Pellerito Foods

Vegetables are perfectly capable of growing and thriving on their own, but tweaking and improving the conditions they grow in often is necessary to obtain the best results for our purposes. In the world of business, however, constant improvement isn’t only a nice idea, it’s vitally necessary for a company’s survival.

Take, for example, Detroit’s Pellerito Foods, a processor and distributor of fresh-cut vegetables including potatoes, celery, carrots and lettuce. The company has been in operation since 1943, but it has gone through a lot of changes since then. President Jim Pellerito explains that the company is on the verge of making some of its biggest changes yet – changes that he anticipates will turn it into a national player after decades as a regional powerhouse.

“The way things are going, we’re looking to grow five-fold over the next three years,” Pellerito says. The biggest and most significant change the company is undertaking overhauls its processes and prepares it to gain national presence, but there have been some smaller but no less important adjustments made by Pellerito Foods in the last few years, and all of them are adding up to one growing and thriving company.

Increased Capacity

Pellerito says perhaps the company’s most game-changing initiative at the moment is its investment in new equipment. Pellerito Foods is in the process of installing new processing equipment that will allow the company to continuously process vegetables. Currently, the company’s operations only allow it to process in batches, with downtime between each stage. The new equipment will peel, cut, cook and cool vegetables all in one continuous line.

This will have an enormous impact on the company’s output, according to Pellerito. He says the company will be able to process up to five times its present output, jumping from 2,000 pounds an hour up to as much as 10,000 pounds an hour. The new equipment also will substantially improve the shelf life of Pellerito Foods’ products, from its current shelf life of 21 days to as much as 45 days, making it much easier for the company to supply on a national level.

Having products that can last long enough to reach far-off customers doesn’t mean much if a company doesn’t have the means to reach them, though. To that end, Pellerito Foods has been working on building a network of partners to help it gain exposure in outside markets without increasing transportation costs.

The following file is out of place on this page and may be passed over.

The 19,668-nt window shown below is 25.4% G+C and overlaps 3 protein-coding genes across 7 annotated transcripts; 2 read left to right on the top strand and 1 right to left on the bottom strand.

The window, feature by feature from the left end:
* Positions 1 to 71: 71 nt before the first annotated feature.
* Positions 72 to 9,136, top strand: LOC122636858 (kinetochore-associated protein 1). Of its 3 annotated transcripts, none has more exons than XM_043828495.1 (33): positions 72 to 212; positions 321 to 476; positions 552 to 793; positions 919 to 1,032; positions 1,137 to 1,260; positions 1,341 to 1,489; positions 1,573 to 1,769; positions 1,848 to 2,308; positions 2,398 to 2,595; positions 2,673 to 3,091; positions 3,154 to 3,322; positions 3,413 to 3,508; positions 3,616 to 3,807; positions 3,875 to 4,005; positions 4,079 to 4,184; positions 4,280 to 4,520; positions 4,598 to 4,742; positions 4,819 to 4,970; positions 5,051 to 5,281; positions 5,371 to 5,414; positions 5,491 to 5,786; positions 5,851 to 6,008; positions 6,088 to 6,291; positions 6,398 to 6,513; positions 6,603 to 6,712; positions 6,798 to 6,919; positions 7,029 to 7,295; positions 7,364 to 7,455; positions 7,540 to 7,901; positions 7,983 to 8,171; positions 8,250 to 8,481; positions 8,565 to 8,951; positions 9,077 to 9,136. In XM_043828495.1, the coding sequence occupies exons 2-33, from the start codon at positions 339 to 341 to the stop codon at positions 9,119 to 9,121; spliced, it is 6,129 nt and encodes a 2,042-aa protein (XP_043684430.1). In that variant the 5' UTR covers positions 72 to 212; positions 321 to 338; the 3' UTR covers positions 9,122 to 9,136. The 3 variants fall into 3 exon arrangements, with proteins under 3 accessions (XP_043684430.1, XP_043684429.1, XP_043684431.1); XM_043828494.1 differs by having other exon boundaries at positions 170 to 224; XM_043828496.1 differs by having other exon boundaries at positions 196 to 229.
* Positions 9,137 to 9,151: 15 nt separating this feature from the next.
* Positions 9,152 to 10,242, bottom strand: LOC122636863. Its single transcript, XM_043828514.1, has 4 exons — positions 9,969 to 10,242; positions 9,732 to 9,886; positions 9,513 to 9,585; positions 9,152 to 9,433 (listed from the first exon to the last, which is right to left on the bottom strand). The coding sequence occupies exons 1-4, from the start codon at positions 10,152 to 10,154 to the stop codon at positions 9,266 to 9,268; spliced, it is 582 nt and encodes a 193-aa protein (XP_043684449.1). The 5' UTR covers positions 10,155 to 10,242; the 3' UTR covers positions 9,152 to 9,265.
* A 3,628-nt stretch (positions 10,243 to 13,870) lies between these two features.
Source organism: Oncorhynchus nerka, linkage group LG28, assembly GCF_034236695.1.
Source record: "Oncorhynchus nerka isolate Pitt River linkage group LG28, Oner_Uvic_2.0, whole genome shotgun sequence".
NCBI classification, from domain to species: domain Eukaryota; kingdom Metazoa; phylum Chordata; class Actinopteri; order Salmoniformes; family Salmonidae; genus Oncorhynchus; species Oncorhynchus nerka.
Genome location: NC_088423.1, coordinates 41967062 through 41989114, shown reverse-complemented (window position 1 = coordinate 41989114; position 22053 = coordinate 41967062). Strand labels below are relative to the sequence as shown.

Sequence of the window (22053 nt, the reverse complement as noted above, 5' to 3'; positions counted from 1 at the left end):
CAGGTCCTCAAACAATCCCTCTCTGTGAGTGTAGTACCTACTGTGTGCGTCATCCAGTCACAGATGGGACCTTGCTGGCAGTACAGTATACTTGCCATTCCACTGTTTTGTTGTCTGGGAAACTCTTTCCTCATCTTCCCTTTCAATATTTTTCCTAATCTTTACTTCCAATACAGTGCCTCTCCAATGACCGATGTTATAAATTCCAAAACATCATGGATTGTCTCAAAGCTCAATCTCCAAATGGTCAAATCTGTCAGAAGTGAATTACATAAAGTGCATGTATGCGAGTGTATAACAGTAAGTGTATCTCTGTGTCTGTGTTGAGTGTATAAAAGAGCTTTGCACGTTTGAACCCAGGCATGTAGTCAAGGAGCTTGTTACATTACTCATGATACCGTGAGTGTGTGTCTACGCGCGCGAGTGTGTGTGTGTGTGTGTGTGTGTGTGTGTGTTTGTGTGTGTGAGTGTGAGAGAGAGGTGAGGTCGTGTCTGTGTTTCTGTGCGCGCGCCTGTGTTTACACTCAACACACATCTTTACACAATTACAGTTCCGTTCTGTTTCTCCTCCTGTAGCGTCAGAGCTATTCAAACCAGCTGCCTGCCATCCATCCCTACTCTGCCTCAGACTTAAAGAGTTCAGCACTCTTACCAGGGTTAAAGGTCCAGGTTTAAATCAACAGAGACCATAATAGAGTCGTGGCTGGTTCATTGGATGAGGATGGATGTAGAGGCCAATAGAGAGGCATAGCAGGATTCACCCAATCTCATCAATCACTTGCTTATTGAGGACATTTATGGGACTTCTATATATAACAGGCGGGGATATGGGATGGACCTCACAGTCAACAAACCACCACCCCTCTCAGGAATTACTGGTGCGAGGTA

The most significant of these partnerships is with distributing giant Sysco Corp. Pellerito explains that the company sells to numerous Sysco houses throughout the country, most recently using Sysco’s distribution to break into the Chicago market.

Although Sysco is a powerful ally for a company like Pellerito Foods to have, it also has sought out smaller partners that nevertheless have been able to help it move its products into new areas. For example, Pellerito cites a mush­room company that has distribution east of the Mississippi River and was looking to broaden its product offerings beyond mushrooms. Pellerito Foods has been working with that company to distribute its vegetables to the company’s eastern customers. Distrib­ution partnerships such as these are a big part of the reason why Pellerito believes the company is on its way to great things.

Forging Ahead

To keep up with those tremendous increases, Pellerito Foods has big plans for its facility in Detroit. The company is purchasing the property behind its building, which will double its land to four acres. It will break ground on an additional 20,000 square feet of processing space, and expects to have a total of 50,000 square feet by 2013. The project will cost about $8 million altogether, Pellerito says.

Although business is increasing for Pellerito Foods, and even though the company is eager to take advantage of it, Pellerito says the recession has made many banks timid about releasing the funding it needs for its expansion plans. Still, the company has forged ahead, thanks to its strong financial position and some help it receives from the city of Detroit. Pellerito says the company receives tax credits for various initiatives including hiring and operating on a former brownfield site.

In the short term, Pellerito says he sees an immediate increase in business of about 30 percent once the first phase of its expansion project is complete. From there, he says, becoming a national presence is not far from reality. “We’ll have the building and the space to do that,” he says.